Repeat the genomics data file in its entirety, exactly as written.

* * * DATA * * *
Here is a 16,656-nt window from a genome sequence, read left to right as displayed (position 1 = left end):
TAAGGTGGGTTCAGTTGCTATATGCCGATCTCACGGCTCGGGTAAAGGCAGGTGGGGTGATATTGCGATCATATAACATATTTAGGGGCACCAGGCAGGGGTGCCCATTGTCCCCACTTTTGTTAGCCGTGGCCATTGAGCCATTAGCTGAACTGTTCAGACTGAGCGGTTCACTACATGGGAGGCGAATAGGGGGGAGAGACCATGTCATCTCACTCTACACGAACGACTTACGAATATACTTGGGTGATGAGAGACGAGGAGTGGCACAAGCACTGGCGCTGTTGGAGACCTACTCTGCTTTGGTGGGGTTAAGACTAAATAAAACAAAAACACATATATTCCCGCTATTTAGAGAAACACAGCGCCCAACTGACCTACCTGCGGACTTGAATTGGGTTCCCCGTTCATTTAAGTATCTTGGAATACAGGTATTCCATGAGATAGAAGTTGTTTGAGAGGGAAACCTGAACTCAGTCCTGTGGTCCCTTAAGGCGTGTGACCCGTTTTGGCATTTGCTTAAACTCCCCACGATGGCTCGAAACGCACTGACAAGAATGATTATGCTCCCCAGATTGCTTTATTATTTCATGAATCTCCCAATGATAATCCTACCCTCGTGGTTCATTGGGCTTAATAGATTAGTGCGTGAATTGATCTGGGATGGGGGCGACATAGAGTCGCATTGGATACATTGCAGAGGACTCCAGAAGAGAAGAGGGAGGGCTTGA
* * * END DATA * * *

Here is a 16,656-nt window from a genome sequence, read left to right as displayed (position 1 = left end):
TAAGGTGGGTTCAGTTGCTATATGCCGATCTCACGGCTCGGGTAAAGGCAGGTGGGGTGATATTGCGATCATATAACATATTTAGGGGCACCAGGCAGGGGTGCCCATTGTCCCCACTTTTGTTAGCCGTGGCCATTGAGCCATTAGCTGAACTGTTCAGACTGAGCGGTTCACTACATGGGAGGCGAATAGGGGGGAGAGACCATGTCATCTCACTCTACACGAACGACTTACGAATATACTTGGGTGATGAGAGACGAGGAGTGGCACAAGCACTGGCGCTGTTGGAGACCTACTCTGCTTTGGTGGGGTTAAGACTAAATAAAACAAAAACACATATATTCCCGCTATTTAGAGAAACACAGCGCCCAACTGACCTACCTGCGGACTTGAATTGGGTTCCCCGTTCATTTAAGTATCTTGGAATACAGGTATTCCATGAGATAGAAGTTGTTTGAGAGGGAAACCTGAACTCAGTCCTGTGGTCCCTTAAGGCGTGTGACCCGTTTTGGCATTTGCTTAAACTCCCCACGATGGCTCGAAACGCACTGACAAGAATGATTATGCTCCCCAGATTGCTTTATTATTTCATGAATCTCCCAATGATAATCCTACCCTCGTGGTTCATTGGGCTTAATAGATTAGTGCGTGAATTGATCTGGGATGGGGGCGACATAGAGTCGCATTGGATACATTGCAGAGGACTCCAGAAGAGAAGAGGGAGGGCTTGA